Two people were killed, thousands of homes cut off from power and drivers stuck on freezing roads overnight as a powerful storm hit the northern UK, authorities said Saturday.
One man was killed when his car was struck by a falling tree in Northern Ireland late Friday, police said, as "Storm Arwen" triggered a rare "red weather" warning from the UK's meteorological service.
Another man died when he was hit by a tree in the Lake District, northwest England.
"People should stay away from the coast as waves and debris are a danger to life," warned the Met Office.
Packing wind gusts of almost 100 miles (160 kilometres) per hour, the severe gale caused power cuts to more than 55,000 customers in northern England, the region's electricity utility said.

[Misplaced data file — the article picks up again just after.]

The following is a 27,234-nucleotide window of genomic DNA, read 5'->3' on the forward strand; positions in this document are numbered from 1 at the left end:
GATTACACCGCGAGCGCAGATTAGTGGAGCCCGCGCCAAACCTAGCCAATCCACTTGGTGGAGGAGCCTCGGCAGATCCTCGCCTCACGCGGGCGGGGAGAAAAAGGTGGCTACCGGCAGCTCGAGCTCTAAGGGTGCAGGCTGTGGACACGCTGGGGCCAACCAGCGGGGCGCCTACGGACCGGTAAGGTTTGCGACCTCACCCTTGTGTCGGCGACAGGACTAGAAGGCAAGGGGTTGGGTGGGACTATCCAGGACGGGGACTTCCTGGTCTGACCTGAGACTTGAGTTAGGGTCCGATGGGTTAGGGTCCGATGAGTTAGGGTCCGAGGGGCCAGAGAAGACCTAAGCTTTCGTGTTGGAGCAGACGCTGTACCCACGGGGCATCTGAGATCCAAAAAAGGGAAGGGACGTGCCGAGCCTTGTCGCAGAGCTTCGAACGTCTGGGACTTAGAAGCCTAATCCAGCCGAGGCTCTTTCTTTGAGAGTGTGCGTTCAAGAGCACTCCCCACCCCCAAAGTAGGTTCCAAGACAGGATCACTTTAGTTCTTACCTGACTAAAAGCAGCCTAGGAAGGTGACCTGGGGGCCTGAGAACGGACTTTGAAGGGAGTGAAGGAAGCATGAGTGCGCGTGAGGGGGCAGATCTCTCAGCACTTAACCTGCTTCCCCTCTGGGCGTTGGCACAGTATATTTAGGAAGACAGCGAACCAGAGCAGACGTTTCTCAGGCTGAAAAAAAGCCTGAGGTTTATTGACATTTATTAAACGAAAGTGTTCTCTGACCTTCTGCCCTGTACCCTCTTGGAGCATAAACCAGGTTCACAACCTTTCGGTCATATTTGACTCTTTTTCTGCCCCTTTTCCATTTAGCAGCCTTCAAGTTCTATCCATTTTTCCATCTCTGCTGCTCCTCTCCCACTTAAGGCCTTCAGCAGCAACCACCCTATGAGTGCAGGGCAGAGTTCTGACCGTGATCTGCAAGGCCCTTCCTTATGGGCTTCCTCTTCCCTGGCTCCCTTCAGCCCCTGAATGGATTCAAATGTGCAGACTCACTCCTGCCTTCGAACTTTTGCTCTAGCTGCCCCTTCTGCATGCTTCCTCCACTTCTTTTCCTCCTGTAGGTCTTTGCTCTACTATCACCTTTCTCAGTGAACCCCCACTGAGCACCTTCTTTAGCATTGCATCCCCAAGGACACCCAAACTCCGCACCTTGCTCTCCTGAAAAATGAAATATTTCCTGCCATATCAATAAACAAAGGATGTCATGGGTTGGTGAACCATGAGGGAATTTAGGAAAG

Express train services were suspended north of Newcastle and roads closed by fallen debris in parts of Scotland, while snowfall from Friday afternoon brought disruption to routes more widely.
The snow and fallen trees caused road blockages across northern England and Scotland, forcing many drivers to sleep in their vehicles overnight, according to traffic police and social media.
Around 120 lorries were "stuck in the snow" on one section of motorway between Manchester and Leeds in northern England, police said, tweeting pictures of the road blanketed in white before snow ploughs could be deployed.
While the winds had eased by Saturday morning, the Met Office warned conditions would remain challenging because of ice and snow, and the public was urged to avoid non-essential travel.